The System Is Not Broken—It’s Working the Way It Was Always Intended To

It’s the reason the Black Panthers, a radical activist group that sought the protection of Black lives at all costs was disbanded, but the Ku Klux Klan, an active hate group, was not.

It’s the reason why Dr. Martin Luther King Jr., a peaceful activist hoping to reach equality between all races, was murdered.

It’s the reason Black and Latina women only make sixty-five and fifty-nine cents, respectively, to the white man’s dollar.

The tireless chant of “Our system is broken!” has become a broken record, played amongst us all. We root and work for positive change for those who are marginalized. Alas, this saying, much older than I, is false.

Don’t you think that after all this time, money, voices and acts afforded to cause that things would have changed by now if they were meant to? That if it was really wanted, our governments and communities would have done a lot more to change oppressive systems? We can carry around signs from the Civil Rights era to this day and as people of color, women (also inclusive to POC) and the LGBTQ community have come to find out, we are hitting brick wall after brick wall, even after tireless years of working to get basic equalities.

I won’t go as far as to say that racial and gender reforms are futile, as data shows there have been some positive changes, though slight. That “slight” is one of the key reasons as to why we are not as far along as many would like to think.

Our governments like to throw us breadcrumbs, hoping to quell our hungers for progress just enough so they can say, “Hey, we did do something!” without relinquishing all their power. Some instances are written clearly in the Constitution. The Emancipation Proclamation was afforded to release Black people bounded by chains—a victory! But not quite, because in the Constitution, penal labor, a form of slavery or involuntary servitude, is explicitly allowed by the 13th Amendment. It states: “neither slavery nor involuntary servitude, except as a punishment for a crime whereof the party shall have been duly convicted, shall exist within the United States, or any place subject to their jurisdiction.” Slavery was stealthily embedded between the promises of freedom.

That’s the reason why Black people make up nearly 40% of the current prison population in the United States, despite only being 13.3% of the total population (as of 2014). That’s the reason why inmates are given labor that pays mere cents an hour. These breadcrumbs are a psychological tool to manipulate people.

The state of how women are treated in this country has more to do with society than the government, but let us not ignore who mostly runs the government and how that situates its role in its expressed sexism. Even in the United States, the country that claims to be so advance, there’s still a 1 in 5 chance of a woman being raped in her lifetime, women often must be conventionally attractive to get various jobs and countless other instances in which a woman’s body is up for grabs. Why haven’t there been more regulations? Why are women still being slut-shamed, violated, disrespected? Because it makes it easier for the men in power.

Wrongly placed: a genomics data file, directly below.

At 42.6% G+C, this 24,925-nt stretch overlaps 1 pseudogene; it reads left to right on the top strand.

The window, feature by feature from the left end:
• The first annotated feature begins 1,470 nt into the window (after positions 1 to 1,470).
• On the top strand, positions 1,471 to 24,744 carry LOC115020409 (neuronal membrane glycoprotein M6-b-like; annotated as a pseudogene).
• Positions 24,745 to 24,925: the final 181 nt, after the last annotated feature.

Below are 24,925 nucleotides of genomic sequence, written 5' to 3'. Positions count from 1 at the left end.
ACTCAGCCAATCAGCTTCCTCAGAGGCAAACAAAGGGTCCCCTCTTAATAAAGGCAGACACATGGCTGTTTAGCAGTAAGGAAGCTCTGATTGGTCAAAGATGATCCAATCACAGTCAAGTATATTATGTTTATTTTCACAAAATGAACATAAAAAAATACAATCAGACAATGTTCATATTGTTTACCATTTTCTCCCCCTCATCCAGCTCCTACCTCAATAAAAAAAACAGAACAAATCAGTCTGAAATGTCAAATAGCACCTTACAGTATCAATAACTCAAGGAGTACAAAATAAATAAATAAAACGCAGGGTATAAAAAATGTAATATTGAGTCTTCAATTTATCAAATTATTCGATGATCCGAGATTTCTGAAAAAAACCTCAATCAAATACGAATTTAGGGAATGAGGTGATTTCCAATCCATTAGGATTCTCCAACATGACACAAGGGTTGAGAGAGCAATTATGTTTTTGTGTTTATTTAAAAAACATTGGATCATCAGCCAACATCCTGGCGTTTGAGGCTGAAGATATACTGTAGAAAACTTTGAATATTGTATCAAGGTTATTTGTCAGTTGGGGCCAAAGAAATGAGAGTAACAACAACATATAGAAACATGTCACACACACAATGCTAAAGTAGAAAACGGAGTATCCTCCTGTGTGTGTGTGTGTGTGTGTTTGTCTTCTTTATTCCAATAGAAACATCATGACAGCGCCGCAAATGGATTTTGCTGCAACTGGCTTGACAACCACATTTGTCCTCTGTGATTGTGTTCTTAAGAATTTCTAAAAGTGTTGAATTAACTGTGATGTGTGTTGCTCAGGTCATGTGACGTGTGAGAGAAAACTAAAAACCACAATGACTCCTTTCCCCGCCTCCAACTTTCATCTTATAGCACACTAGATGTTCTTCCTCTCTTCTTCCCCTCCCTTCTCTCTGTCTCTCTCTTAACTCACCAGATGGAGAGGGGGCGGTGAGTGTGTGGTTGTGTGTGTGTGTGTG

In these past few months, there have been countless accusations made by women against powerful men in Hollywood, many of which have been proven, but many of the incidents happened as far back as over twenty years ago. Why did it take so long for women to say so something? Because they were afraid to lose their jobs, they were afraid to lose opportunities, they were afraid to lose themselves. Powerful, manipulative men, as they have been for centuries, use that fear as their means of control, as their means of keeping their hierarchy, their power. They relied and still rely on that fear to keep them dominate and the marginalized silent.

I can go on, as I’m sure many others could as well, but the point I hope to get across is this—the systems in place have not moved, stagnant as the heads of power would not necessarily be compensated if they were to shift positively. And if they do shift, it is at a snail’s pace, because the further along they go, the faster they go and the quicker their power depletes. And who would they be to relinquish that power? After so many years of being rewarded for their cruelty, why choose to suddenly become moral if it is of no benefit?

These systems are not broken. They are working the way they always intended to.

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I am a nineteen-year-old, African-American woman. I currently am a sophomore in college, and if I am not dedicating my time to creative writing, family, and friends, I work to educate those on all things social justice.

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